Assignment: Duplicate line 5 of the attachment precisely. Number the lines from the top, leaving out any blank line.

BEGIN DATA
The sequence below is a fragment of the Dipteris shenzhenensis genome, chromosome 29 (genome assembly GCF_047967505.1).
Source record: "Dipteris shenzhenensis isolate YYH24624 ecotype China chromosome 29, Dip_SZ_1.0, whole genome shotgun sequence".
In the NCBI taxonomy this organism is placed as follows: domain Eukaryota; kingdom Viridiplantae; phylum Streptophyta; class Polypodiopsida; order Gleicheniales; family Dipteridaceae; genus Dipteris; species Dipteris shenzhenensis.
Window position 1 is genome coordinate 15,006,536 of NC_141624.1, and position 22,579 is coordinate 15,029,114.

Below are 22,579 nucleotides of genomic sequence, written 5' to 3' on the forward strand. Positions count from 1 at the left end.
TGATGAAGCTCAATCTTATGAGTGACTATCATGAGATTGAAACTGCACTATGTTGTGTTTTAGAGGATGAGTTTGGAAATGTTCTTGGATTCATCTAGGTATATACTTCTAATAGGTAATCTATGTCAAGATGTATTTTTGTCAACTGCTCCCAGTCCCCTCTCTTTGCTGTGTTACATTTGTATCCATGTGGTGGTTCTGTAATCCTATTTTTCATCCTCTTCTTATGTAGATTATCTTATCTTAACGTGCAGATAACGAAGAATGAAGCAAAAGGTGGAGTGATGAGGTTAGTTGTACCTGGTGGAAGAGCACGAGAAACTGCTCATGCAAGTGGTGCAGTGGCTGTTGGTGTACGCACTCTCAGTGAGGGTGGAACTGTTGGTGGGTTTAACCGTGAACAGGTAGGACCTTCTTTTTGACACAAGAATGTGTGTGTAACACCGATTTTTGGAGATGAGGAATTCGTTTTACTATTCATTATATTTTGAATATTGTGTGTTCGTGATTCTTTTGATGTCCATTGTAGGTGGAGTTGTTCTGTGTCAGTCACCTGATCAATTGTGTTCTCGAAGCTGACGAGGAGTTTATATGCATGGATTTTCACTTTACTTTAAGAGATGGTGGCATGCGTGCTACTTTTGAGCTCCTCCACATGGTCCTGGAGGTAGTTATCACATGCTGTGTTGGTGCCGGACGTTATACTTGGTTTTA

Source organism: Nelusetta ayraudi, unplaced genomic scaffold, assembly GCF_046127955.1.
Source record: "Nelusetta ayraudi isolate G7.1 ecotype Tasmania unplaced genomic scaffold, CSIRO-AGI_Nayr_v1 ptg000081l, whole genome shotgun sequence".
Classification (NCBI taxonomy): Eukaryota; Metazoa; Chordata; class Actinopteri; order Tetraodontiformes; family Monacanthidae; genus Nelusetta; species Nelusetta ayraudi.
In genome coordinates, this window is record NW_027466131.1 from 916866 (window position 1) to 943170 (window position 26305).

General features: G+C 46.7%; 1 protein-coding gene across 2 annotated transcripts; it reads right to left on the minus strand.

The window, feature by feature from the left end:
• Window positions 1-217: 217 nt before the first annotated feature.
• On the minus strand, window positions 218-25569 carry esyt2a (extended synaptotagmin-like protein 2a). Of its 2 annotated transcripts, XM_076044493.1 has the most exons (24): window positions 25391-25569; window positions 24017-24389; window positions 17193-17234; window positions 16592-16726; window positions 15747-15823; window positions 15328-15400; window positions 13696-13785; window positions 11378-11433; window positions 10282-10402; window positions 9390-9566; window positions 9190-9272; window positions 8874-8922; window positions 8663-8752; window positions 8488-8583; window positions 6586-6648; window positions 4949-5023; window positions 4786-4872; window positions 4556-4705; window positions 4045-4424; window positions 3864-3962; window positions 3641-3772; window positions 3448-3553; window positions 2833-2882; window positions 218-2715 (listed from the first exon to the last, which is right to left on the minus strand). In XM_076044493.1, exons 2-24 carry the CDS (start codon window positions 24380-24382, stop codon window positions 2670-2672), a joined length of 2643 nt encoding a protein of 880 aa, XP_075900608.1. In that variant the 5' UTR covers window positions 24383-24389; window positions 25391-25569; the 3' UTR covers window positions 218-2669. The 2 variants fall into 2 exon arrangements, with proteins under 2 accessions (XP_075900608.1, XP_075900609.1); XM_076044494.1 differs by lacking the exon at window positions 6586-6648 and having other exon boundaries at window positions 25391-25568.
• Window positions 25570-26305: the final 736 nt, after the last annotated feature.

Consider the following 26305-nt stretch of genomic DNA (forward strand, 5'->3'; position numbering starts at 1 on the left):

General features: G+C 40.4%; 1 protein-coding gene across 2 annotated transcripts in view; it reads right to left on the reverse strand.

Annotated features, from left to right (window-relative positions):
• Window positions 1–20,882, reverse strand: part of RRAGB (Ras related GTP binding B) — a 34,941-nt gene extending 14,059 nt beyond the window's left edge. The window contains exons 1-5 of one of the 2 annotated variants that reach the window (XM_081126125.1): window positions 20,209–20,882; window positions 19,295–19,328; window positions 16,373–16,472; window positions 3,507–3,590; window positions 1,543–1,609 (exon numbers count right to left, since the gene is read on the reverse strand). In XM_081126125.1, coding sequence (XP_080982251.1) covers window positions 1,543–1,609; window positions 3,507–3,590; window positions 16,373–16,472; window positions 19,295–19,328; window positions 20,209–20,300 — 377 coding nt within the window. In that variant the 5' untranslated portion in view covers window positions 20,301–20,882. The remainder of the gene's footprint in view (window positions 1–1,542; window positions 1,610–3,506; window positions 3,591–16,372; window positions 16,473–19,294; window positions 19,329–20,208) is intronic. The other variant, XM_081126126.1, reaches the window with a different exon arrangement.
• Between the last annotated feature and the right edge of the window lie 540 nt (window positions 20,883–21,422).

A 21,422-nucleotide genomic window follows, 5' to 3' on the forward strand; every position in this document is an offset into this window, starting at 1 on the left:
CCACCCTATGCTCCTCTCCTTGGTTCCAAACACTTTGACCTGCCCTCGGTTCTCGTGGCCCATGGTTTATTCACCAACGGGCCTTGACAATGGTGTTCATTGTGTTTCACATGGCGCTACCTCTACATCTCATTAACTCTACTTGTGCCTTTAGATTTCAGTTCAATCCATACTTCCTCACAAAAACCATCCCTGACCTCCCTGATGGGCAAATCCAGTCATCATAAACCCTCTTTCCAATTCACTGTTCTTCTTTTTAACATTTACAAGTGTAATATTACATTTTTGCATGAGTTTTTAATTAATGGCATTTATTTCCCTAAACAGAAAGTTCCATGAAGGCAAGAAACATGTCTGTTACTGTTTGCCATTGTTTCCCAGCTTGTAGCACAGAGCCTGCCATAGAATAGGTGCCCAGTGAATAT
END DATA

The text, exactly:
Below are 22,579 nucleotides of genomic sequence, written 5' to 3' on the forward strand. Positions count from 1 at the left end.